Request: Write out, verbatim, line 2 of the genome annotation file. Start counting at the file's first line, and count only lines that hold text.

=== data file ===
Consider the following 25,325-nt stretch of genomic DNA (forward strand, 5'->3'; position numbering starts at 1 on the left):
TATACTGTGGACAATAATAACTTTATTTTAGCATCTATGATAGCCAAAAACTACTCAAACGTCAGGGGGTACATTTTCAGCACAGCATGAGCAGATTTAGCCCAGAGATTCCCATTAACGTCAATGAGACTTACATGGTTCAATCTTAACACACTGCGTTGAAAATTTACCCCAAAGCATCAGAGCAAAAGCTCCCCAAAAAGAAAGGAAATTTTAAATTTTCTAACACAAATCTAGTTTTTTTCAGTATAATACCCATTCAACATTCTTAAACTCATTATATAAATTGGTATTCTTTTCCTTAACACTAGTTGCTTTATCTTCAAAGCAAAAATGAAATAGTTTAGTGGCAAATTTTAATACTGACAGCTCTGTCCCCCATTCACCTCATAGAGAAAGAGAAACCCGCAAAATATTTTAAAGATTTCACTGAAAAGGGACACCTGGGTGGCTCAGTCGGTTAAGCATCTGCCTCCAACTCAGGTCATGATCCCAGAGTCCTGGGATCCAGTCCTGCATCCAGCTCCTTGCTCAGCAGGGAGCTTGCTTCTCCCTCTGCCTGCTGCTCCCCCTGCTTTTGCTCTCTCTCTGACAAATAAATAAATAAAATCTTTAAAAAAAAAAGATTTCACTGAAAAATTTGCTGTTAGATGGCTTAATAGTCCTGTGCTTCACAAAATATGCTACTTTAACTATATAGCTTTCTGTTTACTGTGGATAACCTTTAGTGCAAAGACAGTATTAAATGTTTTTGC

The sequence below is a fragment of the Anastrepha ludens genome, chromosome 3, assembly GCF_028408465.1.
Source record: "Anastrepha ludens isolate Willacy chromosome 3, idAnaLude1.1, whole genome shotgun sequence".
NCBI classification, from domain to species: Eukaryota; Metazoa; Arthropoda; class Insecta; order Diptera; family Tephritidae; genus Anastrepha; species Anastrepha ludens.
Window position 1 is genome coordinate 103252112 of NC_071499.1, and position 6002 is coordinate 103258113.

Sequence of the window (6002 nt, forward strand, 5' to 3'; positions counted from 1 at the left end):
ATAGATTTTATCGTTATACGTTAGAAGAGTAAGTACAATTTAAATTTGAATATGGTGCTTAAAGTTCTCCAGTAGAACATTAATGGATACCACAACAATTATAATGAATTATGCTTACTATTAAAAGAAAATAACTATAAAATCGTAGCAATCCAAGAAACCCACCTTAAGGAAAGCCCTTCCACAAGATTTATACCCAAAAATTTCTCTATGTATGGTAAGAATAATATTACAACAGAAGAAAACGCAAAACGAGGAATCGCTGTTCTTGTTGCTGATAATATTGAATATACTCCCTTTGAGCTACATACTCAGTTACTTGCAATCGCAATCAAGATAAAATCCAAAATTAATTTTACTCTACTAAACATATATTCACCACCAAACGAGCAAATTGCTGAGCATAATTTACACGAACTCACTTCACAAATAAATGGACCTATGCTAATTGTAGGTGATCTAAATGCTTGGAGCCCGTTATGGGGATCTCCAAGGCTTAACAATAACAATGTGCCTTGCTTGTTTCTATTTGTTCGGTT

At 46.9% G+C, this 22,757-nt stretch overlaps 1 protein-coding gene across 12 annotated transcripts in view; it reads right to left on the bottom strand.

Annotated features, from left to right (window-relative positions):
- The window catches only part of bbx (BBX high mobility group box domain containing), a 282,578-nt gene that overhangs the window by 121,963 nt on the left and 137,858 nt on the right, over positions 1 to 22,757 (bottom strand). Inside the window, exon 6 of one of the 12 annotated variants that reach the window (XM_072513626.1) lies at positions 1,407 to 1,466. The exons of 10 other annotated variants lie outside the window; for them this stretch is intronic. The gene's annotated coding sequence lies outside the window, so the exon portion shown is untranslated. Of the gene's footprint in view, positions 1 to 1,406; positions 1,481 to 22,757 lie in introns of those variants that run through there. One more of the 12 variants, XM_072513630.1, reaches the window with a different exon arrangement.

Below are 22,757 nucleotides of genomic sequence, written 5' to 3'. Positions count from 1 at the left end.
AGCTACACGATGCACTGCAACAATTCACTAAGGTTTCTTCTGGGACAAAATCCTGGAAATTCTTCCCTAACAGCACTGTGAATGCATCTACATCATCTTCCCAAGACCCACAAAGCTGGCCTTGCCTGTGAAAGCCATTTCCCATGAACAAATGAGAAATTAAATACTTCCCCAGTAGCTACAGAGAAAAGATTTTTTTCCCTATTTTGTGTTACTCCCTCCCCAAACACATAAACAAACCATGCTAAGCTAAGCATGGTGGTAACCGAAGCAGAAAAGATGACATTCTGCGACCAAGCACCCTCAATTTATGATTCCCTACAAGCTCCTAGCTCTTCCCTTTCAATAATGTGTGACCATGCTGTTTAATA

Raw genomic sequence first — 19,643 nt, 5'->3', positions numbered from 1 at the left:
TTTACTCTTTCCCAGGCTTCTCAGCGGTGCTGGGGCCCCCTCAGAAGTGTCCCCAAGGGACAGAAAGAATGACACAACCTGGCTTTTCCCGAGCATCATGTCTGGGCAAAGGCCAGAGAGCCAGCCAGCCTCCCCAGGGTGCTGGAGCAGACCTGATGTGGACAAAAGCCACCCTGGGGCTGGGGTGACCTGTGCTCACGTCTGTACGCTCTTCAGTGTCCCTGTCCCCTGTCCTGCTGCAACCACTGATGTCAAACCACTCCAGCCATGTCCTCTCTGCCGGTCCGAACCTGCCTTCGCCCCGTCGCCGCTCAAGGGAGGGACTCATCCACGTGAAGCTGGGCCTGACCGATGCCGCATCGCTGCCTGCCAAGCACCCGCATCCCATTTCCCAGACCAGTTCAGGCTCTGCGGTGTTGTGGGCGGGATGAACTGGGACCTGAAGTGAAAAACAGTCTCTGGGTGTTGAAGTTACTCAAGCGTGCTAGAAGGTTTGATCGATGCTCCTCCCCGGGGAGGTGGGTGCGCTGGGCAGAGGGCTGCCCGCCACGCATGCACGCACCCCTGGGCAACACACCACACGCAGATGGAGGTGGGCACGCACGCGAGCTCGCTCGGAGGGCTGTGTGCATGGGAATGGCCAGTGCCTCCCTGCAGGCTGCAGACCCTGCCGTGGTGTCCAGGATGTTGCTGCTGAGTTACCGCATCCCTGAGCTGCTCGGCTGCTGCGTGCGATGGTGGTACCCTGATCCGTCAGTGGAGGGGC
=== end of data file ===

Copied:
TATACTGTGGACAATAATAACTTTATTTTAGCATCTATGATAGCCAAAAACTACTCAAACGTCAGGGGGTACATTTTCAGCACAGCATGAGCAGATTTAGCCCAGAGATTCCCATTAACGTCAATGAGACTTACATGGTTCAATCTTAACACACTGCGTTGAAAATTTACCCCAAAGCATCAGAGCAAAAGCTCCCCAAAAAGAAAGGAAATTTTAAATTTTCTAACACAAATCTAGTTTTTTTCAGTATAATACCCATTCAACATTCTTAAACTCATTATATAAATTGGTATTCTTTTCCTTAACACTAGTTGCTTTATCTTCAAAGCAAAAATGAAATAGTTTAGTGGCAAATTTTAATACTGACAGCTCTGTCCCCCATTCACCTCATAGAGAAAGAGAAACCCGCAAAATATTTTAAAGATTTCACTGAAAAGGGACACCTGGGTGGCTCAGTCGGTTAAGCATCTGCCTCCAACTCAGGTCATGATCCCAGAGTCCTGGGATCCAGTCCTGCATCCAGCTCCTTGCTCAGCAGGGAGCTTGCTTCTCCCTCTGCCTGCTGCTCCCCCTGCTTTTGCTCTCTCTCTGACAAATAAATAAATAAAATCTTTAAAAAAAAAAGATTTCACTGAAAAATTTGCTGTTAGATGGCTTAATAGTCCTGTGCTTCACAAAATATGCTACTTTAACTATATAGCTTTCTGTTTACTGTGGATAACCTTTAGTGCAAAGACAGTATTAAATGTTTTTGC